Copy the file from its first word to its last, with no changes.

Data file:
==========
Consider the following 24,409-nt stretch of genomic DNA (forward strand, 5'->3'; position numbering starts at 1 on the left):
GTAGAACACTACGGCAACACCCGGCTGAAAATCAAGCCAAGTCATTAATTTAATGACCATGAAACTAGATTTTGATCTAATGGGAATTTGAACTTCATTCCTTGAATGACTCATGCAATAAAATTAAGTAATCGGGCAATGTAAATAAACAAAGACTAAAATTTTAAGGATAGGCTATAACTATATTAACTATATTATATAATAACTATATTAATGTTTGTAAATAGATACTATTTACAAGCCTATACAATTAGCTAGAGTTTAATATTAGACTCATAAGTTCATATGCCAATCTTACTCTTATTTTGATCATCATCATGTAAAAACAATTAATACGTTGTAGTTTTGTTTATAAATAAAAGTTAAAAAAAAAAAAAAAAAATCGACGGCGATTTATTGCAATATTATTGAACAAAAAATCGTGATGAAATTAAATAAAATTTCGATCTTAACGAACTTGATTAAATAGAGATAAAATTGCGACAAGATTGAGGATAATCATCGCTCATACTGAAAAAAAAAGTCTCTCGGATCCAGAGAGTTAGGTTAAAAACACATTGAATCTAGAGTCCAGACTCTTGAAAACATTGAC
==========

Consider the following 24,409-nt stretch of genomic DNA (forward strand, 5'->3'; position numbering starts at 1 on the left):
GTAGAACACTACGGCAACACCCGGCTGAAAATCAAGCCAAGTCATTAATTTAATGACCATGAAACTAGATTTTGATCTAATGGGAATTTGAACTTCATTCCTTGAATGACTCATGCAATAAAATTAAGTAATCGGGCAATGTAAATAAACAAAGACTAAAATTTTAAGGATAGGCTATAACTATATTAACTATATTATATAATAACTATATTAATGTTTGTAAATAGATACTATTTACAAGCCTATACAATTAGCTAGAGTTTAATATTAGACTCATAAGTTCATATGCCAATCTTACTCTTATTTTGATCATCATCATGTAAAAACAATTAATACGTTGTAGTTTTGTTTATAAATAAAAGTTAAAAAAAAAAAAAAAAAATCGACGGCGATTTATTGCAATATTATTGAACAAAAAATCGTGATGAAATTAAATAAAATTTCGATCTTAACGAACTTGATTAAATAGAGATAAAATTGCGACAAGATTGAGGATAATCATCGCTCATACTGAAAAAAAAAGTCTCTCGGATCCAGAGAGTTAGGTTAAAAACACATTGAATCTAGAGTCCAGACTCTTGAAAACATTGAC